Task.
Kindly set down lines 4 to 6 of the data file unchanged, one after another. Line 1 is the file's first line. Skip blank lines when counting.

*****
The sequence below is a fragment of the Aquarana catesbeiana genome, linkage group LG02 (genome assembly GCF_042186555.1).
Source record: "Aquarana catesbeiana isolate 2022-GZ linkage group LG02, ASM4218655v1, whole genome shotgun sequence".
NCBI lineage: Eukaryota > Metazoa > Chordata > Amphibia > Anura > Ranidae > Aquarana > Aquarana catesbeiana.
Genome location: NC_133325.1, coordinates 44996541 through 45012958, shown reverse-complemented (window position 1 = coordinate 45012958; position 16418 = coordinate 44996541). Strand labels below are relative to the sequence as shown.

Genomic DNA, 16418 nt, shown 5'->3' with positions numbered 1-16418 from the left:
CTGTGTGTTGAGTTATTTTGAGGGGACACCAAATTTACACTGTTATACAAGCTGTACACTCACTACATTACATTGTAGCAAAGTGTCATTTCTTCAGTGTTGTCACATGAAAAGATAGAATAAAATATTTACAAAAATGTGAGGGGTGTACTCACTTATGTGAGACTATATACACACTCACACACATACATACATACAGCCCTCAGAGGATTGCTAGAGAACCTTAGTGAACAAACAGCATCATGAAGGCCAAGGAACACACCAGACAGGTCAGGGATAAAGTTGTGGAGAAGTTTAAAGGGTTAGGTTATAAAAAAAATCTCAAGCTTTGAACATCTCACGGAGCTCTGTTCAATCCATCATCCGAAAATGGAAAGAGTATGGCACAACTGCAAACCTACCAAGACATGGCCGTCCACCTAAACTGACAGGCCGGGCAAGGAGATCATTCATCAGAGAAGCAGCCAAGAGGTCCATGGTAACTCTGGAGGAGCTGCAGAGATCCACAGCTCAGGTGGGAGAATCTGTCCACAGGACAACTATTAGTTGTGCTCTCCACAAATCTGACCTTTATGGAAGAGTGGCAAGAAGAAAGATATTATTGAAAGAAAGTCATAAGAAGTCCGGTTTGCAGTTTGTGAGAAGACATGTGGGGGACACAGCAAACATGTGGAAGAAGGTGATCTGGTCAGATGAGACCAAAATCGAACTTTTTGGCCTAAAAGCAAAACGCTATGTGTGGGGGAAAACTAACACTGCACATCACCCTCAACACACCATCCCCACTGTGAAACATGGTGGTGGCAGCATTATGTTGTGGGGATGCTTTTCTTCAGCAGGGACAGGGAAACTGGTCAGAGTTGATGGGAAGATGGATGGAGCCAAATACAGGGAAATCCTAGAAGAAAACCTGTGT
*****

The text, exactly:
Genome location: NC_133325.1, coordinates 44996541 through 45012958, shown reverse-complemented (window position 1 = coordinate 45012958; position 16418 = coordinate 44996541). Strand labels below are relative to the sequence as shown.

Genomic DNA, 16418 nt, shown 5'->3' with positions numbered 1-16418 from the left:
CTGTGTGTTGAGTTATTTTGAGGGGACACCAAATTTACACTGTTATACAAGCTGTACACTCACTACATTACATTGTAGCAAAGTGTCATTTCTTCAGTGTTGTCACATGAAAAGATAGAATAAAATATTTACAAAAATGTGAGGGGTGTACTCACTTATGTGAGACTATATACACACTCACACACATACATACATACAGCCCTCAGAGGATTGCTAGAGAACCTTAGTGAACAAACAGCATCATGAAGGCCAAGGAACACACCAGACAGGTCAGGGATAAAGTTGTGGAGAAGTTTAAAGGGTTAGGTTATAAAAAAAATCTCAAGCTTTGAACATCTCACGGAGCTCTGTTCAATCCATCATCCGAAAATGGAAAGAGTATGGCACAACTGCAAACCTACCAAGACATGGCCGTCCACCTAAACTGACAGGCCGGGCAAGGAGATCATTCATCAGAGAAGCAGCCAAGAGGTCCATGGTAACTCTGGAGGAGCTGCAGAGATCCACAGCTCAGGTGGGAGAATCTGTCCACAGGACAACTATTAGTTGTGCTCTCCACAAATCTGACCTTTATGGAAGAGTGGCAAGAAGAAAGATATTATTGAAAGAAAGTCATAAGAAGTCCGGTTTGCAGTTTGTGAGAAGACATGTGGGGGACACAGCAAACATGTGGAAGAAGGTGATCTGGTCAGATGAGACCAAAATCGAACTTTTTGGCCTAAAAGCAAAACGCTATGTGTGGGGGAAAACTAACACTGCACATCACCCTCAACACACCATCCCCACTGTGAAACATGGTGGTGGCAGCATTATGTTGTGGGGATGCTTTTCTTCAGCAGGGACAGGGAAACTGGTCAGAGTTGATGGGAAGATGGATGGAGCCAAATACAGGGAAATCCTAGAAGAAAACCTGTGT